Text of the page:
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British Crime Film: Subverting the Social Order (Crime Files)
 
 

British Crime Film: Subverting the Social Order (Crime Files) [Kindle Edition]

Barry Forshaw
4.0 out of 5 stars  See all reviews (1 customer review)

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Review

'In this excellent book on the British crime movie, a follow-up to his valuable studies of English-language and Scandinavian crime fiction, Forshaw interrogates the usual suspects, discovers many neglected pictures, and places them all in a larger social context. It's a work to read for pleasure and instruction, and then to keep on the reference shelf.'
- Philip French, The Observer

'Crime fiction in films and literature is my meat. So Barry Forshaw's terrific book not only rekindled memories of films seen but provided clues to others yet to be revelled in. This rave has nothing to do with getting an honourable mention.'
- Mike Hodges, Director, Get Carter

'An incredible work; so thorough, so informed and at the same time so very readable and entertaining.'
- Peter James, Chair, Crime Writers' Association
 
'This book provides a much-needed shot in the arm for writing on British crime film. The colourful case-studies draw out the political complexities of this stalwart genre, opening up the films in insightful and often revisionary readings. Calling upon his compendious knowledge of the subject and injecting wit into his precise prose, Forshaw reinvigorates the field.'
- Steven Peacock, Reader in Film and Television Aesthetics, Programme Coordinator MA Film and Television Aesthetics, University of Hertfordshire, UK
  
'Barry Forshaw has penetrated the locked-room mystery of the British crime film and brought it to book ... the verdict is "outstanding".'
- Kim Newman, Author, Nightmare Movies
 
'Destined to become an essential volume on any self-respecting cinephile's bookshelf. Forshaw is bang-on about the British crime films you already know, but (even more importantly) makes you eager to track down and watch the lesser-known gems you haven't seen.'
- Anne Billson, The Guardian






Product Description

British Crime Film is a celebratory and comprehensive social history of this idiosyncratic genre. Barry Forshaw focuses on the strategies used to address more radical notions than those presented in mainstream product, exploring such themes as the treatment of sex and violence, corporate crime and the maverick criminal. Covering every major - and most minor - British crime films up to and including the twenty-first century, Forshaw contextualises the films within the crime fiction that inspired them. He explores new developments including British urban crime movies and the wave of new crime/horror hybrids such as Kill List, and predicts what the future holds for the genre.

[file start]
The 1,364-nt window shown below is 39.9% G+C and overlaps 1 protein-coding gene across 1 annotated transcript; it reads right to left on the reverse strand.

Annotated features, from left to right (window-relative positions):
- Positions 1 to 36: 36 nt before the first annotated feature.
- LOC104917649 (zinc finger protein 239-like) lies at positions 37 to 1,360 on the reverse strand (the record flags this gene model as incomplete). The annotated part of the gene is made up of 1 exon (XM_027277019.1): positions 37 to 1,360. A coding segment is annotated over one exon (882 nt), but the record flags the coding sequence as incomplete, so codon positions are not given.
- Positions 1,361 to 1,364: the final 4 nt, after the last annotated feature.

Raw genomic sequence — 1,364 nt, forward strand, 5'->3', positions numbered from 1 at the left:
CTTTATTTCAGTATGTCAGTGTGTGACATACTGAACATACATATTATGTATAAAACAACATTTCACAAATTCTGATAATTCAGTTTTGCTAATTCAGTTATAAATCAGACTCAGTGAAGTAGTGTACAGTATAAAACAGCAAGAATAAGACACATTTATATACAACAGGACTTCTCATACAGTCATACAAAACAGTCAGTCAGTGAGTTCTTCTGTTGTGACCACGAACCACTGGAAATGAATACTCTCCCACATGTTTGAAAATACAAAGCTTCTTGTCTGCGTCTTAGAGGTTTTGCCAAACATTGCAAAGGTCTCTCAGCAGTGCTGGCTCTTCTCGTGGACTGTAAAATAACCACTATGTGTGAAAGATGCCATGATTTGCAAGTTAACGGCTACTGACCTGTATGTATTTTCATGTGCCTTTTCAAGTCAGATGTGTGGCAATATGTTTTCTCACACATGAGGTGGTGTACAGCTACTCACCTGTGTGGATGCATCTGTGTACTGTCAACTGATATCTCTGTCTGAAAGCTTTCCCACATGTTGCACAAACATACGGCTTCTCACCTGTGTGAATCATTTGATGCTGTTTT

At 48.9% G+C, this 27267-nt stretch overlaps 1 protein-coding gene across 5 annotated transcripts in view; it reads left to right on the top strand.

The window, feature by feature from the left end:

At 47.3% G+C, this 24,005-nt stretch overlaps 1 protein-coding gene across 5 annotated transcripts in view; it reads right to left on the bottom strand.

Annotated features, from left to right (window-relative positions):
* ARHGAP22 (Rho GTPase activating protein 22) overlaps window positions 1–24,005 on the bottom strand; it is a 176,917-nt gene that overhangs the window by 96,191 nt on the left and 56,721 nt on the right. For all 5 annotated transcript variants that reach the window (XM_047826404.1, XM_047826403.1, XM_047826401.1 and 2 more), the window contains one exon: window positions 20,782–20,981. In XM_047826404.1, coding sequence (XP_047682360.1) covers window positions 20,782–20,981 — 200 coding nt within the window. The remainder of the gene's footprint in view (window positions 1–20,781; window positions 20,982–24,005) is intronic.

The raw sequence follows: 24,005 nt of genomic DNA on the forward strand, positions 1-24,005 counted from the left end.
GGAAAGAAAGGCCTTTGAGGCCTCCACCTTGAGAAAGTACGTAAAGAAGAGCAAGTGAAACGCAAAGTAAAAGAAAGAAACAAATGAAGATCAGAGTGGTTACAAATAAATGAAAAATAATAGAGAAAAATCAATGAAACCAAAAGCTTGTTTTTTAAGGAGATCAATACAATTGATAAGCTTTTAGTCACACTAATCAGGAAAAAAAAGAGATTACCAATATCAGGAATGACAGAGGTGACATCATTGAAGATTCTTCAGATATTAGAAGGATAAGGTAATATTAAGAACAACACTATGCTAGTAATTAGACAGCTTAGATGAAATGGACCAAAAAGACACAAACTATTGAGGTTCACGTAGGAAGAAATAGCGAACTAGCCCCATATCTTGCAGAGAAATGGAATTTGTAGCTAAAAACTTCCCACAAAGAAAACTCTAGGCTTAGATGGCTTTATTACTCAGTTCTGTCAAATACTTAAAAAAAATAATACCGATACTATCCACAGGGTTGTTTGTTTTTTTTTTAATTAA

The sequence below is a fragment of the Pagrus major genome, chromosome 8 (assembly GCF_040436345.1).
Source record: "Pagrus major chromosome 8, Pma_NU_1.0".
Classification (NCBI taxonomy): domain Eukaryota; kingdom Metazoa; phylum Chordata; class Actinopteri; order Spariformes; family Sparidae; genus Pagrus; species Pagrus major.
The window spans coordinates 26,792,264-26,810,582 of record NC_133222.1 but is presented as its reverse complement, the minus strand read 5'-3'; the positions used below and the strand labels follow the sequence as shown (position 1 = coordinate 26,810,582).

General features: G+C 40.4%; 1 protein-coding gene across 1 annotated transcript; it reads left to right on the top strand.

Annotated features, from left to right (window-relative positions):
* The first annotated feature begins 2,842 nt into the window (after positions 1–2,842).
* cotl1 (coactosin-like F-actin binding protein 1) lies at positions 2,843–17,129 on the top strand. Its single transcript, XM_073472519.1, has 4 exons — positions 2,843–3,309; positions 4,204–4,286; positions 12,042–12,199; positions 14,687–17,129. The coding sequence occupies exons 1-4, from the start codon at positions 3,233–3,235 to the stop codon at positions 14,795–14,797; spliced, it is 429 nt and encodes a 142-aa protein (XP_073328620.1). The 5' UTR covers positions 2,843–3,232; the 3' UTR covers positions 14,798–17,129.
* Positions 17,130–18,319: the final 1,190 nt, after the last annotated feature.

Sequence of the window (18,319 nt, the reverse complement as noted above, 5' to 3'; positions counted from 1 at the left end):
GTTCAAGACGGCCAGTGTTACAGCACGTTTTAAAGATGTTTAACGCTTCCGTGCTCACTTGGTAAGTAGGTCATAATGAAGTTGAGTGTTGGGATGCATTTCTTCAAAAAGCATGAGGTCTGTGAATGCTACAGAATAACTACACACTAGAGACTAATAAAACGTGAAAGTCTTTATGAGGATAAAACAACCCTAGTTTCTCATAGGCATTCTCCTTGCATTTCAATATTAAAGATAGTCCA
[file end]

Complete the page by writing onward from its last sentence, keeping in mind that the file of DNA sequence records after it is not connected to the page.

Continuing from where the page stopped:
Product details

  • Format: Kindle Edition
  • File Size: 581 KB
  • Print Length: 256 pages
  • Publisher: Palgrave Macmillan (20 Sep 2012)
  • Sold by: Amazon Media EU S.à r.l.
  • Language: English
  • ASIN: B00A208MPI
  • Text-to-Speech: Enabled
  • X-Ray:
  • Average Customer Review: 4.0 out of 5 stars  See all reviews (1 customer review)
  • Amazon Bestsellers Rank: #584,065 Paid in Kindle Store (See Top 100 Paid in Kindle Store)
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More About the Author

Barry Forshaw's latest books are 'British Crime Film and Death in a Cold Climate: A Guide to Scandinavian Crime Fiction'. Other work includes 'British Crime Writing: An Encyclopedia', 'The Rough Guide to Crime Fiction and Guns for Hire: The Modern Adventure Thriller', along with books on Italian cinema and the first biography of Stieg Larsson. His next books are 'British Gothic Cinema' and a study of Thomas Harris and 'The Silence of the Lambs'. He writes for various newspapers, edits Crime Time, and broadcasts for ITV and BBC TV documentaries. He has been Vice Chair of the Crime Writers' Association.

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Most Helpful Customer Reviews
4 of 4 people found the following review helpful
4.0 out of 5 stars Good ... In parts 20 Sep 2012
Format:Paperback|Verified Purchase
A collection of interesting linked essays that deal with some of the aspects of the title. The book is far from being as comprehensive as the title and blurb suggest and suffers from some quirky chapter headings and content . Readers will find as much about corporate crime in chapter four (about politics, supposedly) as they will in chapter twelve (misleadingly entitled "corporate crime" but concerned mostly with the two versions of Brighton Rock). So -- good in parts but as it is the first of its kind to deal with specifically British crime films, it's the best there is (at the moment).
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